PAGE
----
Neither Keynesianism nor neoliberalism have effective concepts as the scenarios of unemployment from the 1997-2010 period show. For example, the mass unemployment in Germany will not decrease with very optimistic growth rates of 2.6-2.8% annually up to 2010 since growth rates of work productivity between 2.4 and 2.6% are forecast for this period. A reduction in unemployment can only be expected through much higher growth rates. In the meantime the predicted growth rates were drastically contradicted by the real growth rates under 2% between 1997 and 2003. Thus higher growth rates were and are unrealistic. Even if they could be attained, high growth rates are not desirable for ecological reasons. Besides the problematic of the ecological limits of growth, measures like promoting communal investment activity, impulses for the domestic market through lower taxes, advancing the middle class and investment programs for modernizing the infrastructure and the environment are raised as alternatives to Agenda 2010 by the circle of leftwing social democrats and unions. These alternatives take into account the expected increase of work productivity and growing unemployment.
Keynesianism aims at full employment but breaks down in the limits of increasing work productivity and declining growth resources. In contrast, neoliberalism needs mass unemployment. Only under the conditions of lasting unemployment and weakened strength of the unions do the political requisites prevail for implementing its strategy of dismantling hard-fought social achievements, relieving businesses and states from their social responsibility and establishing a global low-wage sector. All this helps maintain a system in which the mechanisms of redistribution function smoothly from bottom to the top and from South to North. The illusion that unemployment can only be effectively opposed by reduced wages and non-wage labor costs is powerfully fomented by the neoliberal propaganda. This illusion binds parties and the government in a system that cements the downward social spiral. In this system, governments are played off against unions, communes and territories against the federal government, younger against older generations, men against women and natives against foreigners. Possible actions for organizing the future, strategies for ecological reconstruction, protection of the atmosphere and combating global poverty are reduced to zero. Reforms also lose their creative meaning and are redefined as measures of social cuts and social dismantling.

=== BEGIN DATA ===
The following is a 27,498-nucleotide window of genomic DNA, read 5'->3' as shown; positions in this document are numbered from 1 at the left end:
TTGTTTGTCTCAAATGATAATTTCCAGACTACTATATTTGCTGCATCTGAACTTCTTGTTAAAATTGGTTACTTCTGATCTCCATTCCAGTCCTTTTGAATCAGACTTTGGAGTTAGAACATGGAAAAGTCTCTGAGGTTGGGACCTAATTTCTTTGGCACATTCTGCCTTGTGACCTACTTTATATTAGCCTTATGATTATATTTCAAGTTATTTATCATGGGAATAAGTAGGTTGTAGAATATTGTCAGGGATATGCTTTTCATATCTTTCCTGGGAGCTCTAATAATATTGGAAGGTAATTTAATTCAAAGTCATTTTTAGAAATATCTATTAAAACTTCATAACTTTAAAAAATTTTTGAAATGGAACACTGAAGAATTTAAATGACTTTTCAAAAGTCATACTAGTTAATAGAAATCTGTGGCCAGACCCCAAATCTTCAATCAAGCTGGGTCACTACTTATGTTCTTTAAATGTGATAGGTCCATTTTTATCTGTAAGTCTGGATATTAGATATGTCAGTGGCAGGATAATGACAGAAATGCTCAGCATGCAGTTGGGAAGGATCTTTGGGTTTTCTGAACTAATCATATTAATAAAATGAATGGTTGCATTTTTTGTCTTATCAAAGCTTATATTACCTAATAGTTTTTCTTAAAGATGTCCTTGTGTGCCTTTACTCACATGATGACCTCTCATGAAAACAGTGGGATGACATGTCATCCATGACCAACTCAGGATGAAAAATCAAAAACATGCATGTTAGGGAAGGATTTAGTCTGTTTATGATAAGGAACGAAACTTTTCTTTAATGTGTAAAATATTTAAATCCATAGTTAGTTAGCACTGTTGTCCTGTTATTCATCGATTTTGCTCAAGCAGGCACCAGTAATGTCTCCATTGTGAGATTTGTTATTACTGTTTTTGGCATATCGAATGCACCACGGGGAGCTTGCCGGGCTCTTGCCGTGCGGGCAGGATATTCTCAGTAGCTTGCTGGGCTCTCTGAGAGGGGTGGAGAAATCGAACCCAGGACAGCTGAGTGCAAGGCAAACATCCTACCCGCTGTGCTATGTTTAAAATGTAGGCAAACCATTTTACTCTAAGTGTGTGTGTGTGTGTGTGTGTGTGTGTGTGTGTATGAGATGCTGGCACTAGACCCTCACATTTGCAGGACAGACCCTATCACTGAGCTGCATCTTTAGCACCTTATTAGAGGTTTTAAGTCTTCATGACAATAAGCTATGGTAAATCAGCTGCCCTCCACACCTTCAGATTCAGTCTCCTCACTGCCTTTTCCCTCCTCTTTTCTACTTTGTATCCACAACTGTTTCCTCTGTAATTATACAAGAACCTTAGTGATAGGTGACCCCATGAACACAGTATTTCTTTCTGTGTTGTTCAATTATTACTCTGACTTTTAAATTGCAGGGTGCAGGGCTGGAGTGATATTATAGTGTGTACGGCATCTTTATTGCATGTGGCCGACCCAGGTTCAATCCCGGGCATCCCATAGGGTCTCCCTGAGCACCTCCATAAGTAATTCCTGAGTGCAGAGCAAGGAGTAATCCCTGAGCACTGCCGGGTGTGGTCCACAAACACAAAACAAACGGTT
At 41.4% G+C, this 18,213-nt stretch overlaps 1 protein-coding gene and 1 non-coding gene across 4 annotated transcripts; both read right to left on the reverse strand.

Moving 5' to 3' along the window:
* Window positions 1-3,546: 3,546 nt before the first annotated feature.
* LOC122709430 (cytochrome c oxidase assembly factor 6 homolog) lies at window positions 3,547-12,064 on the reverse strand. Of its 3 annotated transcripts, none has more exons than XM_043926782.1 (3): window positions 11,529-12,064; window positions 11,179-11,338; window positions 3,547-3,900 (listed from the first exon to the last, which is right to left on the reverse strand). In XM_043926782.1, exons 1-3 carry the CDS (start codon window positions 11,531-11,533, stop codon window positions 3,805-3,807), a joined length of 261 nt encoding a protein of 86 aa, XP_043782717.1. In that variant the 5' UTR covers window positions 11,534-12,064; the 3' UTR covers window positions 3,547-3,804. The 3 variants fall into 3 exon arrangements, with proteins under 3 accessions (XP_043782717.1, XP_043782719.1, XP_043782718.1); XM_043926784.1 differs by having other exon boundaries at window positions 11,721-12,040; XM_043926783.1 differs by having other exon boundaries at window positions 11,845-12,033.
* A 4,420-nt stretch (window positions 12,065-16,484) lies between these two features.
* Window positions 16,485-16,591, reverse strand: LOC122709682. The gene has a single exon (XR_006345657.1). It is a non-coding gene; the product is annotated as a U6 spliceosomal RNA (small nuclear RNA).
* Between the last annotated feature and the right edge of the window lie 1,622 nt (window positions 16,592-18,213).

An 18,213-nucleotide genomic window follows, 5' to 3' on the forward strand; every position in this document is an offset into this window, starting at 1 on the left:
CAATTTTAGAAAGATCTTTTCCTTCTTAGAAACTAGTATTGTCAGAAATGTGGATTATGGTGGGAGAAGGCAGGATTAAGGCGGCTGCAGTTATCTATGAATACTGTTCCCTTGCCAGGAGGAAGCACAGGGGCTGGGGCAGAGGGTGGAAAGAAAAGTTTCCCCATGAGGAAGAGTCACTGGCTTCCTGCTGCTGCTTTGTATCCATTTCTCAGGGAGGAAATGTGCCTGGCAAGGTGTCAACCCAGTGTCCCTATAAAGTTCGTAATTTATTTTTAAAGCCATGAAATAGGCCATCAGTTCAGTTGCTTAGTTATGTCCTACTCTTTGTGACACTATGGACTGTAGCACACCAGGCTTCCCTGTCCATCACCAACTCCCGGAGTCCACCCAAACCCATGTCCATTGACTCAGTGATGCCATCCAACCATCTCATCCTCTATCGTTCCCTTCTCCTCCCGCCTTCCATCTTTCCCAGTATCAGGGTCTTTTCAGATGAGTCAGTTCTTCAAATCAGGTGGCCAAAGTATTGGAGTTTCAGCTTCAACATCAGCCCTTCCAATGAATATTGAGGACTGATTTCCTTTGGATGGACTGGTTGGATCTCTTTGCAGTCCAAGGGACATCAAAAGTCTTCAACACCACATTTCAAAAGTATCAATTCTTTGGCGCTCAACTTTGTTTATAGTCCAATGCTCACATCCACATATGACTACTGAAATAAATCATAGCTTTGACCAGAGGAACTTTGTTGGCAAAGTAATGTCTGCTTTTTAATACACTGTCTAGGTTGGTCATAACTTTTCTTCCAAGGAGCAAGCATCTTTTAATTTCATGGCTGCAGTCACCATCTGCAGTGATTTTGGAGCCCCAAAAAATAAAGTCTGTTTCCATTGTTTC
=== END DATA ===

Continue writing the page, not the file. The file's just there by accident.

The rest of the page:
Arrested in this system, governments - like the German government - reverse social-ecological reforms and pass off social incisions like loosening protection against unlawful dismissals, grater employee shares in health costs and raising the pension age against their better knowledge as reform programs for combating unemployment. The cultural hegemony of neoliberalism has long prevailed in this system. Through its postulates (liberalization, privatization, deregulation, flexibility, growth and employment through reduced costs of the factors labor and nature), this neoliberalism defines the frameworks and possibilities to which social democrats, unionists, Greens, socialist parties and far-sighted entrepreneurs must submit. The problems and worries of people about their future and the desires of millions of unemployed for employment are instrumentalized for legitimation of pseudo-solutions to unemployment. All efforts for a future-friendly and more just world are finished where all the capacities for thought and action of societies are turned to pseudo-solutions and maintenance of the status quo.
A sober analysis of economic and social-political mechanisms of the neoliberal hegemony shows that regaining action possibilities and definitional power for genuine reforms is vital. Genuine reforms earnestly strive for another world. The neoliberal hegemony must be driven back through an alliance for a socially and ecologically just world. The strategic "30-hour week by 2010 for all European Union (EU) states" deserves attention for four essential reasons: